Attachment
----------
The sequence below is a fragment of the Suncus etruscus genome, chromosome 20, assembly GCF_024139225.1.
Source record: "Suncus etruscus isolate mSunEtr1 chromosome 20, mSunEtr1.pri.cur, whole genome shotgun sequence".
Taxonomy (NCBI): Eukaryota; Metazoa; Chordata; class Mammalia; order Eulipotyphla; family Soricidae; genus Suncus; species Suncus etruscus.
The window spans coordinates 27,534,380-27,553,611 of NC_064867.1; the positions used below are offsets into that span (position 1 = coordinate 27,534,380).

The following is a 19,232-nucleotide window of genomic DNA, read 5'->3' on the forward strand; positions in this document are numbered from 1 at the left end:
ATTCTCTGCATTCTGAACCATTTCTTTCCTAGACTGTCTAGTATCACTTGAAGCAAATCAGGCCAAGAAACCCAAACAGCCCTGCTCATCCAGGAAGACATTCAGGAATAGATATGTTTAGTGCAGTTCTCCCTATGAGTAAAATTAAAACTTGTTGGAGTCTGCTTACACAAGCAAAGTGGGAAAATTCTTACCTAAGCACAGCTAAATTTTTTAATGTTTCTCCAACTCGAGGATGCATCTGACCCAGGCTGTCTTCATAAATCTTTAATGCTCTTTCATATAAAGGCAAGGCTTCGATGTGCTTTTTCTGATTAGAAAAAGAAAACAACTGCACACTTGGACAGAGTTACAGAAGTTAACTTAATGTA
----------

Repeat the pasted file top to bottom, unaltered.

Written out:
The sequence below is a fragment of the Suncus etruscus genome, chromosome 20, assembly GCF_024139225.1.
Source record: "Suncus etruscus isolate mSunEtr1 chromosome 20, mSunEtr1.pri.cur, whole genome shotgun sequence".
Taxonomy (NCBI): Eukaryota; Metazoa; Chordata; class Mammalia; order Eulipotyphla; family Soricidae; genus Suncus; species Suncus etruscus.
The window spans coordinates 27,534,380-27,553,611 of NC_064867.1; the positions used below are offsets into that span (position 1 = coordinate 27,534,380).

The following is a 19,232-nucleotide window of genomic DNA, read 5'->3' on the forward strand; positions in this document are numbered from 1 at the left end:
ATTCTCTGCATTCTGAACCATTTCTTTCCTAGACTGTCTAGTATCACTTGAAGCAAATCAGGCCAAGAAACCCAAACAGCCCTGCTCATCCAGGAAGACATTCAGGAATAGATATGTTTAGTGCAGTTCTCCCTATGAGTAAAATTAAAACTTGTTGGAGTCTGCTTACACAAGCAAAGTGGGAAAATTCTTACCTAAGCACAGCTAAATTTTTTAATGTTTCTCCAACTCGAGGATGCATCTGACCCAGGCTGTCTTCATAAATCTTTAATGCTCTTTCATATAAAGGCAAGGCTTCGATGTGCTTTTTCTGATTAGAAAAAGAAAACAACTGCACACTTGGACAGAGTTACAGAAGTTAACTTAATGTA